Toward a More Perfect Union
My family got together on Father’s Day. This was the first time we’d all been together, under one roof, in ages. We hugged and hung out without masks for the first time in almost three months, and it was wonderful.
As much as I was looking forward to the day, I had also been feeling anxious about it. Recent events in the nation and especially right here where we live in South Philadelphia have had us all on edge. Not knowing what to expect from one day to the next has been exhausting. (As I write this, another protest is forming, at Broad and Snyder, which is just around the corner from my house. Will it remain peaceful? Will my neighborhood be safe?) And because my family sees the world—including current events—through very different lenses, I was worried about what our interactions would look like.
What would we talk about?
Could we avoid getting into an argument?
I was determined that we’d stay off the topic of racial tension, but then, as is usually the case when there is a huge elephant in the middle of a room, someone bumped into it, and it could no longer be ignored.
I had been so afraid that a conversation about the nation’s current state of affairs would devolve into a shouting match, leaving us feeling misunderstood and feeling that our viewpoints had been disrespected. I was afraid the evening would be cut short, and that some of us would walk home feeling angry—and feeling determined that it would be a long time before we’d get together again.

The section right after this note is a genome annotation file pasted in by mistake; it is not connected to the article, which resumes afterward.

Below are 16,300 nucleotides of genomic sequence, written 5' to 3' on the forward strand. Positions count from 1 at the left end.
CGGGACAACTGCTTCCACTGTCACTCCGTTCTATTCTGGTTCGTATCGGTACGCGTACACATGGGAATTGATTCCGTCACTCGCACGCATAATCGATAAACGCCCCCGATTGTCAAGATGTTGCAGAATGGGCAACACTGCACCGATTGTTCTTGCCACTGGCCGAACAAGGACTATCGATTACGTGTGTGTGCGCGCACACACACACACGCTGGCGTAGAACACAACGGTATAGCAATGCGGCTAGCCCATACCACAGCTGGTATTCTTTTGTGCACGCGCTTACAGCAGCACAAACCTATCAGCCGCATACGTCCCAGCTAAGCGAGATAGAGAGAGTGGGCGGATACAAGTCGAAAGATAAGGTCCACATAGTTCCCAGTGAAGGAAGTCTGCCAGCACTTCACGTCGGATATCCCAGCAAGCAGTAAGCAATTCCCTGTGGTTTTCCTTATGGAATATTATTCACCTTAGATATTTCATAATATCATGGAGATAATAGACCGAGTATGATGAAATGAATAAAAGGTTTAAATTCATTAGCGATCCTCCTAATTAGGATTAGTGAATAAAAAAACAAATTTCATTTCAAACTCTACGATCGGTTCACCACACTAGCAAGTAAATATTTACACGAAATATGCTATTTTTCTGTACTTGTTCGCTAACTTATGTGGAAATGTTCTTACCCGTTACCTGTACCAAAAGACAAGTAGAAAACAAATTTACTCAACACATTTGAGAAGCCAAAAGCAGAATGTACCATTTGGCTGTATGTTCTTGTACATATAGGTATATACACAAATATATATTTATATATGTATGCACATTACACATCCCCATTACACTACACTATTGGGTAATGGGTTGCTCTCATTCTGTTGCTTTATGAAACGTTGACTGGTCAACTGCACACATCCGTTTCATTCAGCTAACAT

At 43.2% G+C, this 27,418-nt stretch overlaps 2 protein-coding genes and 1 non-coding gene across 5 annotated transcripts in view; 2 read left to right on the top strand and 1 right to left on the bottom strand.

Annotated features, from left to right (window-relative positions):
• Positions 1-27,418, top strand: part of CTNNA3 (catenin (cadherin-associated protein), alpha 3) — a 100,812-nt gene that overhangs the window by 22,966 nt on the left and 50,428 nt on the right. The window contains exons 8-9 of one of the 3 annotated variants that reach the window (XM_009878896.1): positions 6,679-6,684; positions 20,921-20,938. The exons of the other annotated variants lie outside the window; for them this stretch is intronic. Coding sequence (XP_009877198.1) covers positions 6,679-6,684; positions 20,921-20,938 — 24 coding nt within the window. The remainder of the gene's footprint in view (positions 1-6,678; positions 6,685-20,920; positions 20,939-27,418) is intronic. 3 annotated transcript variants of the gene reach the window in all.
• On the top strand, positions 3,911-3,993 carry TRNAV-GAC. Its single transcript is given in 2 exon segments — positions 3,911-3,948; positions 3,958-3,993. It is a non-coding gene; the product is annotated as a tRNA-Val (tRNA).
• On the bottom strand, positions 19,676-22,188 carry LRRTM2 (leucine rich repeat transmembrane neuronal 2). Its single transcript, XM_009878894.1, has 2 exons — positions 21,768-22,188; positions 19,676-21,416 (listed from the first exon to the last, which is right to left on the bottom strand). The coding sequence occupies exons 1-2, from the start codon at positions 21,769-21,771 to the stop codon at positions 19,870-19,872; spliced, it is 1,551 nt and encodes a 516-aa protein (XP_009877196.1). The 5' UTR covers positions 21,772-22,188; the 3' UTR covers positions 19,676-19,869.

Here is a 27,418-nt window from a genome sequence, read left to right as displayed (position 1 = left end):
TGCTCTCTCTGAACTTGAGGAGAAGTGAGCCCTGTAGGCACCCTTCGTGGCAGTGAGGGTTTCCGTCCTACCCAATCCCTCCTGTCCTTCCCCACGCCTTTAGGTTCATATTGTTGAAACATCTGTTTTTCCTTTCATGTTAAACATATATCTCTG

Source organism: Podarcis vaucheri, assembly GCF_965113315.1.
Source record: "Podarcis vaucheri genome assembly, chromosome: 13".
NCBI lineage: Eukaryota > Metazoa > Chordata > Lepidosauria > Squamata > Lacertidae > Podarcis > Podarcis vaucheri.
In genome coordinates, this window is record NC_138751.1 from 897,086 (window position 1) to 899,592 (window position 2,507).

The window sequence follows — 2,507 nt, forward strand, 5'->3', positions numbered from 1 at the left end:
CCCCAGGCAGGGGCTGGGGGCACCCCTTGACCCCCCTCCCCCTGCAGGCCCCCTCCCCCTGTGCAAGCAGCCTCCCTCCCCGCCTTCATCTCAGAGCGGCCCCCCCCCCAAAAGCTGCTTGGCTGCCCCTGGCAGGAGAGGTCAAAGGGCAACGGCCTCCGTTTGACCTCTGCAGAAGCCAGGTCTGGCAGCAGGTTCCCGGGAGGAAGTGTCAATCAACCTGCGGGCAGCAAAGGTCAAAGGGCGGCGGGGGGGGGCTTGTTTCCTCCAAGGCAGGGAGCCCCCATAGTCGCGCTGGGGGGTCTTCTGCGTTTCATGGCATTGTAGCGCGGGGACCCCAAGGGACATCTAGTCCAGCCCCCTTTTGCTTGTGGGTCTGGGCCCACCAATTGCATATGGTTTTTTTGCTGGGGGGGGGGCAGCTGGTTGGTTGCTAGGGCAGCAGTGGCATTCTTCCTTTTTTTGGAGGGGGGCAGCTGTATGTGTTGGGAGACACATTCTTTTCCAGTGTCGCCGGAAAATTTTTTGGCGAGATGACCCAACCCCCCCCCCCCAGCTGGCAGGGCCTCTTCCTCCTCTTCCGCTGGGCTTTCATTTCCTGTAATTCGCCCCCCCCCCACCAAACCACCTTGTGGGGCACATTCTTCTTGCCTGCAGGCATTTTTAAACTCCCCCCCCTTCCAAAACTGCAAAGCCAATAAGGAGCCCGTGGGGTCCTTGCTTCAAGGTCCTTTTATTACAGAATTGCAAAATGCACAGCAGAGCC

But I was forgetting a few things about my family:
We love each other.
We share common history.
We believe each other’s hearts to be good.
We believe that, deep down, we are each striving to be considerate people. When I say “considerate,” I mean it in the truest sense of the word. We are trying our best to consider every side of an issue before we decide where we’ll stand on that issue . . . even when the considering is painful (which it most certainly is right now). And so, even though we differ on many issues, we respect the fact that each of us is following our own convictions and always trying to make sure those convictions are appropriate. I know I can’t force the rest of my family to embrace my beliefs, but I know they will listen and try to understand why I believe what I do.
And that’s what we did last Sunday:
We listened. We asked questions. We did our best to understand each other’s perspectives.
Being with my family on Father’s Day gave me hope for Philadelphia and hope for America. It reminded me that what we have in common is so much bigger than that which would try to divide us.
I think the Preamble to our U.S. Constitution sums up really well the things we all want and need—the things that are worth pursuing:
“We the People of the United States, in Order to form a more perfect Union, establish Justice, insure domestic Tranquility, provide for the common defense, promote the general Welfare, and secure the Blessings of Liberty to ourselves and our Posterity, do ordain and establish this Constitution for the United States of America.”
Justice, tranquility, common defense, general welfare, and the blessings of liberty . . . things we all want . . . things we should all have—for ourselves and for our generations to come.
And so I pray that my family, my city, and my country will find our way through this time of turmoil, that we will listen, really listen, do our best to understand each other, that we will grow and stretch toward our common, noble goals, and never stop the pursuit of an even more perfect union.
Photo by Aaron Burden via Unsplash